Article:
The Pitch

July 13, 1993|By Cynthia J. Symancyk

Up at bat, he tries to poise

fierce and fearless,

breathing fire,

like a tiger crouched before the

kill; but beneath the mane and

striped coat I see

a church mouse quiver,

cornered, dreading the upraised

paw and impending

strike.

I want to say, just

shed your fur and fangs, and

laugh! In gym class, always,

I struck out, swinging awkwardly

like that albatross of Baudelaire's

which soared through skies and

stanzas

but blundered, slow, on land.

The panting, passionate,

pathetic swings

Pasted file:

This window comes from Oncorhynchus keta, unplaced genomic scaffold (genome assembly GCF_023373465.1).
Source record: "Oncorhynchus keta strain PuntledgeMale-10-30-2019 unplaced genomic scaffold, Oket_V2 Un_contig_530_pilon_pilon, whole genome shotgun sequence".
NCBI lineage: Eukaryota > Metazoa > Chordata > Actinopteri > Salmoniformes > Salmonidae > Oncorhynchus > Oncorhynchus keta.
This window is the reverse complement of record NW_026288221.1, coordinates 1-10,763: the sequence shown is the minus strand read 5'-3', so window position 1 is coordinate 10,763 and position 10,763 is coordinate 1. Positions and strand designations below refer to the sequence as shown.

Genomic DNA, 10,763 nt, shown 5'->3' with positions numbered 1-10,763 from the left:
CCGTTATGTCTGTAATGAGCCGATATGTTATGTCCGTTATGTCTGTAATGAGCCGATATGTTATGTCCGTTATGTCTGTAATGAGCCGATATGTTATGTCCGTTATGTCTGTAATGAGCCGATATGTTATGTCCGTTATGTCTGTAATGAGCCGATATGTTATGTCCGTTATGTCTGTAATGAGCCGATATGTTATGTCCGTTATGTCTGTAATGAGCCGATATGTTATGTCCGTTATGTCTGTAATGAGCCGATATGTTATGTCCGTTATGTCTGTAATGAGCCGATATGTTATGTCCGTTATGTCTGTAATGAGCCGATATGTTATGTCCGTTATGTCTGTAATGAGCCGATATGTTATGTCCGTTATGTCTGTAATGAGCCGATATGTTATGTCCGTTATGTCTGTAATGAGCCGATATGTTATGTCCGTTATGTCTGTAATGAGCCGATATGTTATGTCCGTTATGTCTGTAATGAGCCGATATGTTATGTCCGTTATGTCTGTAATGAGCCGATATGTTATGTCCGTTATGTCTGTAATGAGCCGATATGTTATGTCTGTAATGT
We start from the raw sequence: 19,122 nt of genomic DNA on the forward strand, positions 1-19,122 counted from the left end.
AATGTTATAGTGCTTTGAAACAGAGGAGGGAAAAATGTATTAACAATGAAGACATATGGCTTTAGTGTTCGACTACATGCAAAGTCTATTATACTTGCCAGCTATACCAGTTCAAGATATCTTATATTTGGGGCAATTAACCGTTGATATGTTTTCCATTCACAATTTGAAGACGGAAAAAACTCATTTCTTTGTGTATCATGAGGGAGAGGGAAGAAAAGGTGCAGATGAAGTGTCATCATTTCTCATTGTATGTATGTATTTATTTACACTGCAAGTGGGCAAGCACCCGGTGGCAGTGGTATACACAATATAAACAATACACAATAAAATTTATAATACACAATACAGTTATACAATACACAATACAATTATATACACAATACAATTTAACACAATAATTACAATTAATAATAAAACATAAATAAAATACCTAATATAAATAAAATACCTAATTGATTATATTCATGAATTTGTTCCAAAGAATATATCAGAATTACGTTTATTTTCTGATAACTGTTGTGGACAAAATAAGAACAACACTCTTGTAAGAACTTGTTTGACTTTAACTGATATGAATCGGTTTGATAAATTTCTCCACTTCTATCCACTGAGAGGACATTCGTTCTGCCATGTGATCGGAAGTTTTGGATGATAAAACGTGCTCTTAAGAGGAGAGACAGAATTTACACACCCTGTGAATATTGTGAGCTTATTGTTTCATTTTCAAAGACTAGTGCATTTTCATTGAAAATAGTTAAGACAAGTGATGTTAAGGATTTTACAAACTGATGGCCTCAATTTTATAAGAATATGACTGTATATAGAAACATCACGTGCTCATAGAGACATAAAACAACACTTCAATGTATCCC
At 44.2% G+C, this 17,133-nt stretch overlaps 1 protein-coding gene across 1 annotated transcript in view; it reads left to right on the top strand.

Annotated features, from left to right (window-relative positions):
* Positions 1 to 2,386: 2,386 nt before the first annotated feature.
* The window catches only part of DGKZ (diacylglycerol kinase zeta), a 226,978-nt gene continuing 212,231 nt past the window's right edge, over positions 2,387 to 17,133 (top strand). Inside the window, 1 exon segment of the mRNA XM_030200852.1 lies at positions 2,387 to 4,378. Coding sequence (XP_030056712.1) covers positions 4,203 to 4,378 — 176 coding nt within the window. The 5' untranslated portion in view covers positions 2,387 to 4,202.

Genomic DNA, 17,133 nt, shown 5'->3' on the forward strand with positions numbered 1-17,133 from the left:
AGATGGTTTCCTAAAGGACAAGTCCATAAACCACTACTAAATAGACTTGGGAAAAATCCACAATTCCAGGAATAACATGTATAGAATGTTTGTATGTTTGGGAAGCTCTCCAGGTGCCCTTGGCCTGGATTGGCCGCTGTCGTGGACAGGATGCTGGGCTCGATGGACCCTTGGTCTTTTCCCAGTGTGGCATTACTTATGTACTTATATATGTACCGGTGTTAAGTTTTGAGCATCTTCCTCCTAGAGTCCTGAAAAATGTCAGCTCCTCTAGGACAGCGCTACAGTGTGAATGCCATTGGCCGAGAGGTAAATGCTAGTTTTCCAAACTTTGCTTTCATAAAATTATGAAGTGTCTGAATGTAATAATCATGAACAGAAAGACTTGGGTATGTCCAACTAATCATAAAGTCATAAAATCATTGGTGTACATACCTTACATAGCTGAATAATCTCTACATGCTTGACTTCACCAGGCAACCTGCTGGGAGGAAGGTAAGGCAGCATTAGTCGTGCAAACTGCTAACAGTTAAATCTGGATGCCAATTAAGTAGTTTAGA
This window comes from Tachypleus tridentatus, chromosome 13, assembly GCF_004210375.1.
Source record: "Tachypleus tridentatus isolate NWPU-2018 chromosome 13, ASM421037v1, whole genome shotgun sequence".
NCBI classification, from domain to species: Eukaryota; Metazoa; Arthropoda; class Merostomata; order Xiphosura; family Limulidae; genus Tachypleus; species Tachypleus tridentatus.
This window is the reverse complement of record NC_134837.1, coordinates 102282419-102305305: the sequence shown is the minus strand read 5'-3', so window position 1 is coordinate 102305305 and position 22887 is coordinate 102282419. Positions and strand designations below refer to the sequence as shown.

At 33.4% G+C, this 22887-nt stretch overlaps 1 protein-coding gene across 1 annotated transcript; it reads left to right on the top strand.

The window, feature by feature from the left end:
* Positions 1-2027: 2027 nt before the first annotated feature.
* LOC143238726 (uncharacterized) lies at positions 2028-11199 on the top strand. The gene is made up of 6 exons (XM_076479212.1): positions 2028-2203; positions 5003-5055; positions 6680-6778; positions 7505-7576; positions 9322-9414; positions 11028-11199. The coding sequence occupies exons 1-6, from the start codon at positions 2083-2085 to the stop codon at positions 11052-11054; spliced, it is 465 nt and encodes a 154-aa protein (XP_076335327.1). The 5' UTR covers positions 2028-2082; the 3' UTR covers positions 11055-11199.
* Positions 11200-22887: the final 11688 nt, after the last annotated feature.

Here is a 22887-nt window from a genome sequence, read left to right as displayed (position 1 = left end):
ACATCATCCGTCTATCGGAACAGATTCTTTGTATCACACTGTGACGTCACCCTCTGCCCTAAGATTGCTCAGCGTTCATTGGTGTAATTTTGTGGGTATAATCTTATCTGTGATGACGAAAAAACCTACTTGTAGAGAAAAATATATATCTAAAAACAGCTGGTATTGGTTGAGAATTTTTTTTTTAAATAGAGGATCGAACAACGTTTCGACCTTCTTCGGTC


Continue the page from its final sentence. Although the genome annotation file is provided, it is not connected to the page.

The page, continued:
which fed the catcher's glove and wit

(and lulled the fielders all to sleep)

sufficed to spark a merry verse

and light a poet's smile.

-- But up at bat, he is not smiling.

His brow furrowed, his eyes level,

his hands clenched fast

to a single prayer,

he stands within this diamond

where he

wants his dreams to fly.

And while from the stands I watch

the purple shadows dance

like elves across the field,

from the plate he only eyes

a small, white ball hurtling

toward him like a flash of

destiny.

The bridge rising swift across

the gulf, I rush at last

to the fence, cheering for

the church mouse to stand tall

and the tiger to roar

and my brother to get a hit.

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